by Dee Dee McNeil
Orrin Evans wrote in the Peterson liner notes about this recent recording:
“If you know Ralph, you knew whenever he titled a song or album, it directly correlated to something going on in his life. “Reclamation Project” was Ralph’s way of telling us he was reclaiming his life and career. “Art” was his tribute to his mentor, Art Blakey, who had just passed. “The Trials of Trust and Treachery” was his homage to the difficulty, but importance of long-term relationships. “Raise Up Off Me” can easily be associated with 2020, the Black Lives Matter Movement and the pandemic; the message I hear is Ralph’s fight to LIVE!”
Ralph Peterson was born May 20, 1962. His father played drums and was also the first black police chief of their hometown; Pleasantville, New Jersey. His father later became the town’s first black mayor, while his mother worked as the manager of an aviation research company. Within the family lineage, there were a slew of drummers. Ralph’s grandfather played cymbals in the church. Peterson also had four uncles who were drummers. It wasn’t surprising that young Ralph took to the drums at age three and never looked back.
“Later, I wanted to learn how to read music,” Ralph recalled his early musical journey.
“Because I was playing drums in funk bands and R&B bands of the late 60s and 70s, but I had no discipline to learn how to read music on drums. If I couldn’t get it right away, it didn’t hold my interest. Cyrille grew up in Brooklyn, a cousin of mine, and at the wake for my Uncle Bud, Cyrille sat on the steps of the back porch playing trumpet,” Ralph Peterson explained how he became infatuated with the trumpet and eventually learned to read music.
“In Brooklyn, Cyrille was known as the General of Jazz. Funny, because I call my student soldiers. My cousin was also a Black Belt in Taekwondo and I just earned my fifth degree,” Ralph Peterson recalled the impact his cousin Cyrille had on him.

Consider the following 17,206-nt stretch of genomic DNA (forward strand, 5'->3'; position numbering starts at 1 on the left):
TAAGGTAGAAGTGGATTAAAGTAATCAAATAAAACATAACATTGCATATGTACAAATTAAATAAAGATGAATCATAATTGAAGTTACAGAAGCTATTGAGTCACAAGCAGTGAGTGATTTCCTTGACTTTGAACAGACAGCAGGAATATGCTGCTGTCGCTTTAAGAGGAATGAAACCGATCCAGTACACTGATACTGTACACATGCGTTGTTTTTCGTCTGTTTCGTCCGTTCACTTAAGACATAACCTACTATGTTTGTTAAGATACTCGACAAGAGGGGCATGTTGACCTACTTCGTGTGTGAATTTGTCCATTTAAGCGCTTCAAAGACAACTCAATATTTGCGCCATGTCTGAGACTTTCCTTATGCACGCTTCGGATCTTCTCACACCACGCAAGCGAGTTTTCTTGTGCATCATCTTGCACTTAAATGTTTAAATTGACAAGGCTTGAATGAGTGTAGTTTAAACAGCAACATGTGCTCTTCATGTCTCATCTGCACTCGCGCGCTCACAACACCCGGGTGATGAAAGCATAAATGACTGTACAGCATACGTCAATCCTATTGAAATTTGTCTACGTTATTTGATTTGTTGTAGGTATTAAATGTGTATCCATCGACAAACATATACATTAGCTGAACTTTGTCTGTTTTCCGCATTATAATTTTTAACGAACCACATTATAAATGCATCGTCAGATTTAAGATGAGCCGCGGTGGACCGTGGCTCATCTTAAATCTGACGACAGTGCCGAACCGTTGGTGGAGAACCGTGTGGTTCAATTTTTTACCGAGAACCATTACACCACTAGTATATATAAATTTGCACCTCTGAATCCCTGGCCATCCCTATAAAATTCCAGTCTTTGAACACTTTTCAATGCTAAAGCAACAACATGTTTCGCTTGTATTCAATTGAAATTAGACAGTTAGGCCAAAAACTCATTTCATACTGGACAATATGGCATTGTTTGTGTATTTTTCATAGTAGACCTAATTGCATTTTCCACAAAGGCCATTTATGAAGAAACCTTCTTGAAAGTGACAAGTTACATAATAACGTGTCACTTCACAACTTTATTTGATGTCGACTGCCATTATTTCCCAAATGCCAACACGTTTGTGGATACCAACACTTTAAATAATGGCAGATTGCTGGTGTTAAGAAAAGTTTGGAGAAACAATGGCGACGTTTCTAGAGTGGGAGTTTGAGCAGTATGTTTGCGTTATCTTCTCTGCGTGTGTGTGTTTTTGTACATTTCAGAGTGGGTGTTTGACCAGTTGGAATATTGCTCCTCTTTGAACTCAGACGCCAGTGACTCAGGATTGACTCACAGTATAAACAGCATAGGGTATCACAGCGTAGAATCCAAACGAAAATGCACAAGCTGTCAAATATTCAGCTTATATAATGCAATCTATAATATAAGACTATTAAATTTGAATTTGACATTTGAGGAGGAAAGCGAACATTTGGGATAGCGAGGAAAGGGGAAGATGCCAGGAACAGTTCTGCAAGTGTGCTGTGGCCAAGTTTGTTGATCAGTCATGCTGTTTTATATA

“I started playing the horn in the fourth grade. By the 7th grade, I was playing trumpet in the high school band. I played trumpet in the marching band for six years, but in the jazz band I played drums.
“1982 I played my first gig in New York with Walter Davis, a great piano player and Jazz Messenger, at the Barry Harris’ Jazz Showcase. So, Wynton & Branford Marsalis were on horns; Phil Bowler on bass from Bridgeport, Connecticut. On Walter Davis’s last trio record, a record called Scorpio Rising, me, Walter and Santi Debriano; all three of us have Scorpio as an ascendant in astrological charts. So, our linkage was cosmic for us. No rehearsal. We went into the studio and Walter would just start playing. That’s the way they used to do it. They take you to the deep end of the pool and drop you in,” Peterson relived his precious formative years in jazz.
Ralph Peterson began recording as a leader in 1988, with an all-star quintet consisting of Terence Blanchard on trumpet, Steve Wilson on saxophone, Geri Allen at the eighty-eight keys and Phil Bowler on bass. They released two albums called V and Volition on the Blue Note Label. Ralph also worked with Allen and Bowler as a trio, but on the recording “Triangular” Essiet Essiet replaced Bowler.
In 1989, Ralph Peterson recorded in the quartet format as “The Fo’tet” with Don Byron, Steve Wilson (later Bobby Franchesini), Melissa Slocum, who later was replaced by Belden Bullock and percussionist and vibraphonist, Bryan Carrott.